[signed] Sam. Huntington President
[signed] Witnessed this day by Attest Chas. Thomson secy.
RC (Adams Papers); endorsed: “Commission 15 June 1781 to J. Adams B. Franklin J. Jay H. Laurens T. Jefferson.” This commission was enclosed with the president of Congress' letter of 20 June, below, and is filmed under that date (Adams Papers, Microfilms, Reel No. 354).
1. Compare this commission with that of 29 Sept. 1779, which appointed JA the sole minister to negotiate an Anglo-American peace (JA, Diary and Autobiography, 4:178–179). To this point the two documents are virtually the same.

Docno: ADMS-06-11-02-0276-0004

Author: President of Congress
Author: Huntington, Samuel
Recipient: Adams, John
Recipient: Franklin, Benjamin
Recipient: Jefferson, Thomas
Recipient: Jay, John
Recipient: Laurens, Henry
Date: 1781-06-15

III. Instructions to the Joint Commission to Negotiate a Peace Treaty

Instructions to the Honble. John Adams Benjamin Franklin John Jay Henry Laurens and Thomas Jefferson ministers plenipotentiary in behalf of the United States to negotiate a Treaty of Peace1
Gentlemen
You are hereby authorized and instructed to concur in behalf of these United States with his most Christian Majesty in accepting the Mediation proposed by the Empress of Russia and the Emperor of Germany.2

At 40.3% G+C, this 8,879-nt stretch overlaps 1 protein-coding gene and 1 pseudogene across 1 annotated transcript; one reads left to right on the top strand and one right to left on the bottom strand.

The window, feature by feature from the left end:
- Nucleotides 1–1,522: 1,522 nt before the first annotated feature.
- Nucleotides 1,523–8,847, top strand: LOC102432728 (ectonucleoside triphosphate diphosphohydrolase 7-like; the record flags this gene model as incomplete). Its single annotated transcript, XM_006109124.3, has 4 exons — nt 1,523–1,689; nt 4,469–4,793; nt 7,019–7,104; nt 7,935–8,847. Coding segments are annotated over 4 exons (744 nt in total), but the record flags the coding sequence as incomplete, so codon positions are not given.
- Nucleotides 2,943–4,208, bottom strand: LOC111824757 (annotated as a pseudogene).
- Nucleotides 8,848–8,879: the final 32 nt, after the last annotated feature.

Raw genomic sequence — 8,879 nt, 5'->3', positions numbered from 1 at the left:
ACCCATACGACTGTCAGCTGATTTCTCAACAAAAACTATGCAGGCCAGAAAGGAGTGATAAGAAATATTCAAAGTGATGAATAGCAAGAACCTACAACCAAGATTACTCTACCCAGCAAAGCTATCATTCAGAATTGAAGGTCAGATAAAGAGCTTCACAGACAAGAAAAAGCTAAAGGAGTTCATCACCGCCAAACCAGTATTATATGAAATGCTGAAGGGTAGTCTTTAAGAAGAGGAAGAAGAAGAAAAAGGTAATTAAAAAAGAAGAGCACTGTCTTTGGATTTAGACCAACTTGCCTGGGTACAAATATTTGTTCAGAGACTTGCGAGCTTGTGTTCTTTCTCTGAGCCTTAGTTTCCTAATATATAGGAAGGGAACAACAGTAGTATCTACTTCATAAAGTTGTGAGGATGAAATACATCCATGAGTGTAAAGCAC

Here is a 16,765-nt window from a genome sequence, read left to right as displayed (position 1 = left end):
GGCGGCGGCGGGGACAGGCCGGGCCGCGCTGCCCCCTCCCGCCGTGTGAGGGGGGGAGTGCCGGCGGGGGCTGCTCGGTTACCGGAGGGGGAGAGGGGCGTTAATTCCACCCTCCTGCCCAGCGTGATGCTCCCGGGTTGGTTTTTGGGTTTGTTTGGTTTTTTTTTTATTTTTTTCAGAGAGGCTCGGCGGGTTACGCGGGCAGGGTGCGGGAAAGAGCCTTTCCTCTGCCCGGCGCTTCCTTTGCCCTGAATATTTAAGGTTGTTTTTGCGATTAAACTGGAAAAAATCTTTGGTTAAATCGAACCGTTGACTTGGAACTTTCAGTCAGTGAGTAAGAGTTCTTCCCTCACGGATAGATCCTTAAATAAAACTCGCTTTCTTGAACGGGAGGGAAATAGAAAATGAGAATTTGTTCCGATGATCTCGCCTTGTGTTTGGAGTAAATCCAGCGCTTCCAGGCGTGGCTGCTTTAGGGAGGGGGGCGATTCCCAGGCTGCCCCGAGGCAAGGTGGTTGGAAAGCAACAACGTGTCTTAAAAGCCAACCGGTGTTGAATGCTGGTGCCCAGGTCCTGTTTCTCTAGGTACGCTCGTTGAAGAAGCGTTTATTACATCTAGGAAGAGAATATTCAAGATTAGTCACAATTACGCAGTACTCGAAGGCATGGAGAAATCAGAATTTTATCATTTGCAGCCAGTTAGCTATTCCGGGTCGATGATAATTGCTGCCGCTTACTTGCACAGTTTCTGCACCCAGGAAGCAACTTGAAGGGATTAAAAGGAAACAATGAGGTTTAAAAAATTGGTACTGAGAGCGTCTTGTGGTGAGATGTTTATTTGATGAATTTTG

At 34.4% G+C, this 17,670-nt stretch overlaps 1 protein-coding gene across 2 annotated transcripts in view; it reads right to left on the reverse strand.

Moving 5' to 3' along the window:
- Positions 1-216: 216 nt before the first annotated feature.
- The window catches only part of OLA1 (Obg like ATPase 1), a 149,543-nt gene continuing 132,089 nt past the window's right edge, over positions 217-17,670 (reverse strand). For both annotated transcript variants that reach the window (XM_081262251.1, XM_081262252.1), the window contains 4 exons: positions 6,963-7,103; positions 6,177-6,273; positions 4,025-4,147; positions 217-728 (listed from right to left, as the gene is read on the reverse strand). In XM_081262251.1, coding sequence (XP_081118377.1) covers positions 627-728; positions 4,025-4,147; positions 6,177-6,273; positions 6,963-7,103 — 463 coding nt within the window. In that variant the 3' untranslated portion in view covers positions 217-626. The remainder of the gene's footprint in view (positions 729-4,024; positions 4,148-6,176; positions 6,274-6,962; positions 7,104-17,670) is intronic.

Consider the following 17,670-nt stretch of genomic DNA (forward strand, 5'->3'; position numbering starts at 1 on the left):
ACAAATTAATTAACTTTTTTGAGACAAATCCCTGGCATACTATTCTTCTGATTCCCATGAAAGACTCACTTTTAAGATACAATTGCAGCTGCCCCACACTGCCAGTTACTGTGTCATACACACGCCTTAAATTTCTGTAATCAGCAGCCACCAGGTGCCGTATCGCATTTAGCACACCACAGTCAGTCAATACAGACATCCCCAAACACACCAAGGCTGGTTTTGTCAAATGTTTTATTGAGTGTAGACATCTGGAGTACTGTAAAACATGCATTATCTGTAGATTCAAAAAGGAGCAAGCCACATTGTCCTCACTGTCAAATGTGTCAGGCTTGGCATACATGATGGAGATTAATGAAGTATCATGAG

You are to acceed to no Treaty of Peace which shall not be such as may 1st. effectually secure the Independence and Sovereignty of the thirteen United3 States4 according to the ||form & effect of the treaties subsisting between|| the said States ||& his most Christian Majesty|| and in which the ||said treaties shall not be5 ft in their|| full Force and Validity.
{ 375 } | view { 376 }
As to ||disputed boundaries and||6 other particulars we refer you to the Instructions given to Mr. John Adams dated 14 August 1779 and 18 October 17807 from which you will easily8 the Desires and Expectations of Congress ||but we think it unsafe at this disdistance to tye you up by|| absolute and preremptory directions ||upon any other subject than the two|| essential Articles ||abovementioned||.9 You are therefore ||at liberty|| to secure the Interest of the United States ||in such manner as circumstances may direct and as the state of the belligerent and disposition of the mediating powers may require||. For this purpose you are to make the most ||candid & confidential communications to thc ministers of||10 our generous Ally the King of France ||to undertake nothing in|| the Negotiations for Peace ||or truce without their knowledge & concurrence & ultimately|| to govern yourselves by ||their advice & opinion|| endeavouring in your whole Conduct11 to make ||them sensible how much we rely upon his majestys influence for effectual support in|| every Thing that may be necessary to the ||present security or|| future Prosperity of the United States of America.